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FOR IMMEDIATE RELEASE CRM

MONDAY, SEPTEMBER 19, 2005 (202) 514-2008


WWW.USDOJ.GOV TDD (202) 514-1888

U.S. Army Contracting Director, Two


Other Individuals Arrested in
Connection
With Bribery and Kickback Scheme
WASHINGTON, D.C. - A civilian U.S. Department of Army Director of
Contracting and two other individuals have been arrested in New York and Indiana
on charges of participating in a scheme to pay bribes to a public official and take
kickbacks in connection with U.S. Army contracts awarded from an Army
recreational facility in Germany, Assistant Attorney General Alice S. Fisher of the
Criminal Division announced today.

Arrests were made Friday of Steven G. Potoski, 45, of Garmisch, Germany, a


civilian employee of the U.S. Army; Alvan Vance McQueen, 56, of Shelbyville,
Indiana, President and owner of Flat Rock Furniture; and Ellis Abramson, 39, of
Merrick, New York, President of Bramson House, Inc.

From August 1998 through July 2005, Potoski was a civilian employee of the U.S.
Army, serving as Director of Contracting for the Edelweiss Lodge and Resort,
Armed Forces Recreation Center (AFRC Europe), in Garmisch, Germany. The
Department of the Army serves as the executive agent for the AFRC Europe,
operating the AFRC Europe on behalf of the Department of Defense. Patrons at the
AFRC Europe include active duty U.S. military personnel serving in Afghanistan
and Iraq.

According to a criminal complaint filed in the Eastern District of New York,


Potoski admitted to investigators that while serving as Director of Contracting, he
accepted bribes from contractors and subcontractors for contracts related to work at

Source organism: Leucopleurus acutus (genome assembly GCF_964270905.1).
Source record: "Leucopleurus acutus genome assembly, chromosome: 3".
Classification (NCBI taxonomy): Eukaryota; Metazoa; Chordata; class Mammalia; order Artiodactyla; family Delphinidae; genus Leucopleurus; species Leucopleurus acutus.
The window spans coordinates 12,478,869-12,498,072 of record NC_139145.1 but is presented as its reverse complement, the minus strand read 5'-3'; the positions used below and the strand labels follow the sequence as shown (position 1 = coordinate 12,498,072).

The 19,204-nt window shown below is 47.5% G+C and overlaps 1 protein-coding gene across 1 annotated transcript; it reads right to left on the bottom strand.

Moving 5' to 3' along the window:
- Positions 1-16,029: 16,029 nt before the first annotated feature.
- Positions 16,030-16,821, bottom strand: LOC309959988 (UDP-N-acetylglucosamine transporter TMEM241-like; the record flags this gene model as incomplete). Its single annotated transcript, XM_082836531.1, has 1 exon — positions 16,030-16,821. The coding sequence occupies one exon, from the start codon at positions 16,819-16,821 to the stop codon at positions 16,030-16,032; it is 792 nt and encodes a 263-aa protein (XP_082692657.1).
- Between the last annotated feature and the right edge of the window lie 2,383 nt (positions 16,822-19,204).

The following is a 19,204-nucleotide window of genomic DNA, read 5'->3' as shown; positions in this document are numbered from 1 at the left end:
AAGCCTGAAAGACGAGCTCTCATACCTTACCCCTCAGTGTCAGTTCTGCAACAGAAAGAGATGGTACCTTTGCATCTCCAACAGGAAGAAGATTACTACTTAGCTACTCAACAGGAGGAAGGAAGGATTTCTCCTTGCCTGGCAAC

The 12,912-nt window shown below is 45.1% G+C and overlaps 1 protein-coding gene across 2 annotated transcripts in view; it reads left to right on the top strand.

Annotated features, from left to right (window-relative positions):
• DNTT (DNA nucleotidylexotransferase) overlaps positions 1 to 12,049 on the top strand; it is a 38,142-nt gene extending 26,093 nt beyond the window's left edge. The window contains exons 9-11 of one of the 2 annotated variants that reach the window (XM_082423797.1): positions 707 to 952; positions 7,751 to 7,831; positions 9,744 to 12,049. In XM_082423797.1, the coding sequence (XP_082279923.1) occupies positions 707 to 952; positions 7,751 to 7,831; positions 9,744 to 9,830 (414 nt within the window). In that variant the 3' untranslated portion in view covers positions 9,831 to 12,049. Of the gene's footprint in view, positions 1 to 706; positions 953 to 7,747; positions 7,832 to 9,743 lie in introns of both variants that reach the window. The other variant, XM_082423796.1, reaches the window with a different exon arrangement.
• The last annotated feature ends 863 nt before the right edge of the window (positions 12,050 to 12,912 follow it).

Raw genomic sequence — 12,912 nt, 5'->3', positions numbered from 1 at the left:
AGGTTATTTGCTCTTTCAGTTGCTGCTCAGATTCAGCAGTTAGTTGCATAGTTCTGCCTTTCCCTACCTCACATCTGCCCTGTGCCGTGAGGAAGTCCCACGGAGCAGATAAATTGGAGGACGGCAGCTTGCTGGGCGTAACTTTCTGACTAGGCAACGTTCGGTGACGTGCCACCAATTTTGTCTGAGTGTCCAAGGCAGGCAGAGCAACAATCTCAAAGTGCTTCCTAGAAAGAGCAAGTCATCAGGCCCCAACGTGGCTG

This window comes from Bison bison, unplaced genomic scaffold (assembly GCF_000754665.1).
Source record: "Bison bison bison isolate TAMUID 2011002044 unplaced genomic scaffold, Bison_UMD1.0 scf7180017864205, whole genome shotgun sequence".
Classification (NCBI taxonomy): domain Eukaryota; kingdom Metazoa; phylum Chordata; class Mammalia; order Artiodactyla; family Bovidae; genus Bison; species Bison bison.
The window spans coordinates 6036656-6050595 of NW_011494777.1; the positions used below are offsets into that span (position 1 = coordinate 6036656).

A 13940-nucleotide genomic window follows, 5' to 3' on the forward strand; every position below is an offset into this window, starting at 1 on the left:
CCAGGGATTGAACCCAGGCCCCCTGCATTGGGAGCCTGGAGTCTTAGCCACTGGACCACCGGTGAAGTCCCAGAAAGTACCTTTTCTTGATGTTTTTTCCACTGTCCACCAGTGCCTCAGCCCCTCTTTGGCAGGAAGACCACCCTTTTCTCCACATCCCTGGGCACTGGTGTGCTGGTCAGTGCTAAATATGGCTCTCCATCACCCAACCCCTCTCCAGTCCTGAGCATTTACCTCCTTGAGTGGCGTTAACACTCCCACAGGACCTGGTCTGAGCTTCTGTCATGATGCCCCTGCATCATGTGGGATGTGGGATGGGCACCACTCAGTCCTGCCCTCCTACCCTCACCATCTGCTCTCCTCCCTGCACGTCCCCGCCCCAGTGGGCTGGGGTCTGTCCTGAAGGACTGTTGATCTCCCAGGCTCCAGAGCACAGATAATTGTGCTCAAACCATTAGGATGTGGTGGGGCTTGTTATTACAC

the AFRC Europe. According to the charges, Potoski and the contractors or
subcontractors agreed to fraudulently inflate the amount of certain line items on
contracts for the AFRC Europe, submit the inflated line items to Potoski for
approval, and split between Potoski and the contractors or subcontractors the
difference between the actual amount of the line items and the fraudulently inflated
amount. The complaint further alleges that Potoski accepted over $350,000 in bribes
from at least 15 contractors or subcontractors - two American contractors, 12
German contractors, and one British contractor.

The complaint alleges that Potoski accepted the bribes for himself, his family
members and others in the form of cash, home renovations, flat screen televisions,
computer laptops, automobile maintenance, airline tickets, hotel rooms, trips,
cleaning services, furniture, artwork, appliances, Oktoberfest tickets, tickets to the
Indianapolis 500, and ski passes. Potoski is formally charged with accepting bribes
in his capacity as a public official; accepting a kickback from a government
contractor or subcontractor, in violation of the Federal Anti-Kickback Act; traveling
in interstate or foreign commerce in aid of a racketeering enterprise; and
conspiracy. Potoski has cooperated in the government's continuing investigation of
the contractors and subcontractors.

McQueen, President and Owner of Flat Rock Furniture, Incorporated, in Waldron,


Indiana, is charged by criminal complaint in the Southern District of Indiana with
giving cash and other benefits to Potoski and a member of Potoski's family in return
for Potoski's agreement to fraudulently inflate certain line items by $80,000 in a
contract between Flat Rock Furniture and the AFRC Europe to supply it with
furniture. According to the criminal complaint, McQueen paid Potoski
approximately $45,000 in cash and provided other things of value to Potoski,